Is loop-based music a dying art? Not when you consistently redefine its limits, as Matthew Dear has done for about a decade now—first as a Texas-bred transplant to Detroit''s second wave of techno (represented in the early ''90s by the likes of Carl Craig and Richie Hawtin) and later as a producer whose work under the names Audion, False, and Jabberjaw has migrated smoothly between aggro-glitch, minimalist hypno-house, and other dark, experimental beat fusions.
“I think people do get confused about what my direction is,” Dear says, citing his quirky tech-pop-soul sound and hyper-processed vocal style. Black City (Ghostly International) is his latest release. “A lot of these songs were just weird experiments until I went back and started rethinking them. I''ve always done it that way. Before I had any house or techno records out, I was making cassette tapes with acoustic guitars, drum machines, and me singing. I''m not a great singer by any stretch, so I had to work with effects and layering to create my own vocal personality.”
“I Can''t Feel” (see Web Clip 1) started out in Dear''s home studio in Brooklyn with a crisp, vintage-sounding drum pattern and a stripped-down funky bass line, all of it built up and looped in Ableton Live. Dear uses Live as a complete production suite, bouncing out to Logic only when he''s ready to master. “I''ve finally started side-chaining with Live,” he adds. “It definitely helps me add some depth and dimension to the bass frequencies.”
Dear usually records his vocals in three parts: a falsetto ad lib on the first pass, followed by his normal voice, and then a pitched-down low voice once he has solidified the lyrics to the song. Then he processes vocals with an Eventide H8000; using a tuned delay on the left and right channels, he''ll subtly pitch one side up and the other one down, emulating the warble-y sound of an old AMS digital delay. “I want the vocals to sound dense and broad whenever I can,” he says.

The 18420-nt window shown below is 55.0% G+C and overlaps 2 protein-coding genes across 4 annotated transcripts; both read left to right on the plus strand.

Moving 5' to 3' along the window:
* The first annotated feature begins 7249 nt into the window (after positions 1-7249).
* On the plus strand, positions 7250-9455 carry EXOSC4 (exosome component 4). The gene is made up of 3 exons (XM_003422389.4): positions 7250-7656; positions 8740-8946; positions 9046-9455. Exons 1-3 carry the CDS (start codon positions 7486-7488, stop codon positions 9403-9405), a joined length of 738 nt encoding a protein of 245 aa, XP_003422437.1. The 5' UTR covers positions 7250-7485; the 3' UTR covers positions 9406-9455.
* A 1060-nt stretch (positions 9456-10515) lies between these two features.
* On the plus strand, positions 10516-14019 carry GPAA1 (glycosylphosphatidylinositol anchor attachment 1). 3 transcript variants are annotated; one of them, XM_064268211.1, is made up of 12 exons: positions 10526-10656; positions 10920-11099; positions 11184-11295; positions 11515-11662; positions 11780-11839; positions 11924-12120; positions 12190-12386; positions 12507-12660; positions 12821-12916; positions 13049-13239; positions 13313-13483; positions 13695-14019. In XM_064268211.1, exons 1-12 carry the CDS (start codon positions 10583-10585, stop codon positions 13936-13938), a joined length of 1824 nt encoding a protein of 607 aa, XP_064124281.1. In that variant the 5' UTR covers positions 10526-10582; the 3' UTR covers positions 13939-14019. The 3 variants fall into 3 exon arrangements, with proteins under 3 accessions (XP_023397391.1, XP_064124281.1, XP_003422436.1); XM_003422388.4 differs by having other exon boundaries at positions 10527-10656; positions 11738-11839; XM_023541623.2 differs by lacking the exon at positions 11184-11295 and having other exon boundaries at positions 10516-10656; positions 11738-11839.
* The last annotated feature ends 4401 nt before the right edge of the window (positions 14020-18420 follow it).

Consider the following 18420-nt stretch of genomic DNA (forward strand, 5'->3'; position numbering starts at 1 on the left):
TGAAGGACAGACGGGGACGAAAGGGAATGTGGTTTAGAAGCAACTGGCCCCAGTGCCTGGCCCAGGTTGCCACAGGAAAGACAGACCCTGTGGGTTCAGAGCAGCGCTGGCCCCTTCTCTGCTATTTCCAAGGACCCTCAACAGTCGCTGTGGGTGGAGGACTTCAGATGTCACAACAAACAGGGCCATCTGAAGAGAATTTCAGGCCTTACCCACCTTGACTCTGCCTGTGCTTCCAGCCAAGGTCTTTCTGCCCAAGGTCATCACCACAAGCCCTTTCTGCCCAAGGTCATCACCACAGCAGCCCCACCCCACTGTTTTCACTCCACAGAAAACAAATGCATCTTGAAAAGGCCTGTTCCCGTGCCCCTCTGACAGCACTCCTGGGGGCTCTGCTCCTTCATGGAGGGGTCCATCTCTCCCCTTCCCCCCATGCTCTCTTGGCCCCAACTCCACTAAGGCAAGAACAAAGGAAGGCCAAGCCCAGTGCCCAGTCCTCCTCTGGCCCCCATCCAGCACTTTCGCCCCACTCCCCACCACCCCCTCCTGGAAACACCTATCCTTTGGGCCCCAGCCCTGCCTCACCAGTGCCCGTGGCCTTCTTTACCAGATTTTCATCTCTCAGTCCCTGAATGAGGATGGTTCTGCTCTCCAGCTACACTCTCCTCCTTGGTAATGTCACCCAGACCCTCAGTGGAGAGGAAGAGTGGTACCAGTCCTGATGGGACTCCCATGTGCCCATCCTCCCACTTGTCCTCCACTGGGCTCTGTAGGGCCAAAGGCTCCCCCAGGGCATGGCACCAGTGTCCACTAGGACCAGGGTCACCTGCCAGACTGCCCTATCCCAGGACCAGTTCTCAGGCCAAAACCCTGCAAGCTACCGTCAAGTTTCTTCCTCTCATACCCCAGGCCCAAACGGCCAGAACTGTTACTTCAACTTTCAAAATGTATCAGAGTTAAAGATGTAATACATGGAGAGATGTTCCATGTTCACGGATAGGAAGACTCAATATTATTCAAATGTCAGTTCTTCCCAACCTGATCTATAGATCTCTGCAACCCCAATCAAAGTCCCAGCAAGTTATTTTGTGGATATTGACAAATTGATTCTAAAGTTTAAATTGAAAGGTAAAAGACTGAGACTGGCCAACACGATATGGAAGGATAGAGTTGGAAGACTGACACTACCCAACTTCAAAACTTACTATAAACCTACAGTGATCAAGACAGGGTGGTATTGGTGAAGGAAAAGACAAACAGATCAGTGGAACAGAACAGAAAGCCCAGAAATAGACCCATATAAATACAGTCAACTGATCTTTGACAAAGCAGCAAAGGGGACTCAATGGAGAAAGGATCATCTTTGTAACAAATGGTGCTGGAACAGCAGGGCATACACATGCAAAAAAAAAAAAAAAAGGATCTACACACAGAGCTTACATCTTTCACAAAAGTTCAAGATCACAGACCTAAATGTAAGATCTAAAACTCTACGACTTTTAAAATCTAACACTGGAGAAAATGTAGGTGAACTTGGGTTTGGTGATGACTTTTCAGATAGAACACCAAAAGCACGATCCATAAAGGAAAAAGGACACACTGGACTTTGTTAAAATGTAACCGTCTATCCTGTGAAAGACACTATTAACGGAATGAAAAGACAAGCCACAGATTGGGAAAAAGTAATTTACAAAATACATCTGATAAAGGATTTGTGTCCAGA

The fusion jazz-inflected “Honey” (see Web Clip 2) lurches ahead on a dryly tracked hi-hat rhythm. Dear brings in his Electro-Harmonix Memory Man toward the tail end of the song, cycling the vocals and synth pads through varying degrees of modulating delay. “You Put a Smell on Me” opens with an arpeggiated loop from a Korg Polysix, which Dear sampled in Live, gradually introducing several more loops and creating the sensation of relentless, constant movement. By contrast, the dreamy synth washes and dry electric bass of “Shortwave” recall Warm Jets-era Eno in his majestic ambience.
“This album could have been all over the place,” Dear says, “but when [Ghostly label founder] Sam Valenti and I went through it, we just started pulling the tracks that seemed to fit. There''s definitely a groove mentality that unites it—that''s because I''m so loop-based, but I also use a certain amount of compression [with a Gates Sta-Level compressor clone and UAD Neve 1073 EQ plug-ins] to tie things together. I''m not making these albums to be played in dance clubs. I love making 12-inch house and techno, but this music is meant to fulfill another listening experience.”
Home base:Brooklyn, N.Y.
Key software: Ableton Live 8, Apple Logic Pro 9
Main gear: Korg Polysix, Electro-Harmonix Memory Man with Hazarai looping pedal, Eventide H8000